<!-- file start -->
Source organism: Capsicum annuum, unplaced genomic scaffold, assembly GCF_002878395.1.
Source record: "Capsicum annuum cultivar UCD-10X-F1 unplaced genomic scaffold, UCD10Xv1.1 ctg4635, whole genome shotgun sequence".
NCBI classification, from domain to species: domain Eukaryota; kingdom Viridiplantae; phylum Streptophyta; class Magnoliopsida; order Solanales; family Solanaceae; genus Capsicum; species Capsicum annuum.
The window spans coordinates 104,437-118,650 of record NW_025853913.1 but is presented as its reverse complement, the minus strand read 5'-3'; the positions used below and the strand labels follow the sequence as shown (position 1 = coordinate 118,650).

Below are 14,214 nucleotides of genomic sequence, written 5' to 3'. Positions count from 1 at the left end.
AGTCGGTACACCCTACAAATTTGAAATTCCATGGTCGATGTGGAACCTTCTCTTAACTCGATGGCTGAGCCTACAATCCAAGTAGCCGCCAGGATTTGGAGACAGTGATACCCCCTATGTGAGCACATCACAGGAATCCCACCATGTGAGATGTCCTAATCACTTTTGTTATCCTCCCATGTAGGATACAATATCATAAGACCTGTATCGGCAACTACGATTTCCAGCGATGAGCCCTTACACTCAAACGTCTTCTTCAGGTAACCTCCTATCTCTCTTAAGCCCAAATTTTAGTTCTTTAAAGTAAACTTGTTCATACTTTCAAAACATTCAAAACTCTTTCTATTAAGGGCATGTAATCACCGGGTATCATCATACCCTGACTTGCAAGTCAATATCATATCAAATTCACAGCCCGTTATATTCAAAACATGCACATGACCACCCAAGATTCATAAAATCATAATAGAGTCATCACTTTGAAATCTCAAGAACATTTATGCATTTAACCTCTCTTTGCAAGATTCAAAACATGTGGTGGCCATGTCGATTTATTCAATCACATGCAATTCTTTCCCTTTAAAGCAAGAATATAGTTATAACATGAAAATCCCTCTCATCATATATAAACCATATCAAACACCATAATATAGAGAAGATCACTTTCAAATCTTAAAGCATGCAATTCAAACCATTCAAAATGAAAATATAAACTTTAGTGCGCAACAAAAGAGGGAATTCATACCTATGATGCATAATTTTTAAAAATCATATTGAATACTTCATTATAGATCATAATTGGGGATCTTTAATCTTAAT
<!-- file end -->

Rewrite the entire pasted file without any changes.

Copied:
Source organism: Capsicum annuum, unplaced genomic scaffold, assembly GCF_002878395.1.
Source record: "Capsicum annuum cultivar UCD-10X-F1 unplaced genomic scaffold, UCD10Xv1.1 ctg4635, whole genome shotgun sequence".
NCBI classification, from domain to species: domain Eukaryota; kingdom Viridiplantae; phylum Streptophyta; class Magnoliopsida; order Solanales; family Solanaceae; genus Capsicum; species Capsicum annuum.
The window spans coordinates 104,437-118,650 of record NW_025853913.1 but is presented as its reverse complement, the minus strand read 5'-3'; the positions used below and the strand labels follow the sequence as shown (position 1 = coordinate 118,650).

Below are 14,214 nucleotides of genomic sequence, written 5' to 3'. Positions count from 1 at the left end.
AGTCGGTACACCCTACAAATTTGAAATTCCATGGTCGATGTGGAACCTTCTCTTAACTCGATGGCTGAGCCTACAATCCAAGTAGCCGCCAGGATTTGGAGACAGTGATACCCCCTATGTGAGCACATCACAGGAATCCCACCATGTGAGATGTCCTAATCACTTTTGTTATCCTCCCATGTAGGATACAATATCATAAGACCTGTATCGGCAACTACGATTTCCAGCGATGAGCCCTTACACTCAAACGTCTTCTTCAGGTAACCTCCTATCTCTCTTAAGCCCAAATTTTAGTTCTTTAAAGTAAACTTGTTCATACTTTCAAAACATTCAAAACTCTTTCTATTAAGGGCATGTAATCACCGGGTATCATCATACCCTGACTTGCAAGTCAATATCATATCAAATTCACAGCCCGTTATATTCAAAACATGCACATGACCACCCAAGATTCATAAAATCATAATAGAGTCATCACTTTGAAATCTCAAGAACATTTATGCATTTAACCTCTCTTTGCAAGATTCAAAACATGTGGTGGCCATGTCGATTTATTCAATCACATGCAATTCTTTCCCTTTAAAGCAAGAATATAGTTATAACATGAAAATCCCTCTCATCATATATAAACCATATCAAACACCATAATATAGAGAAGATCACTTTCAAATCTTAAAGCATGCAATTCAAACCATTCAAAATGAAAATATAAACTTTAGTGCGCAACAAAAGAGGGAATTCATACCTATGATGCATAATTTTTAAAAATCATATTGAATACTTCATTATAGATCATAATTGGGGATCTTTAATCTTAAT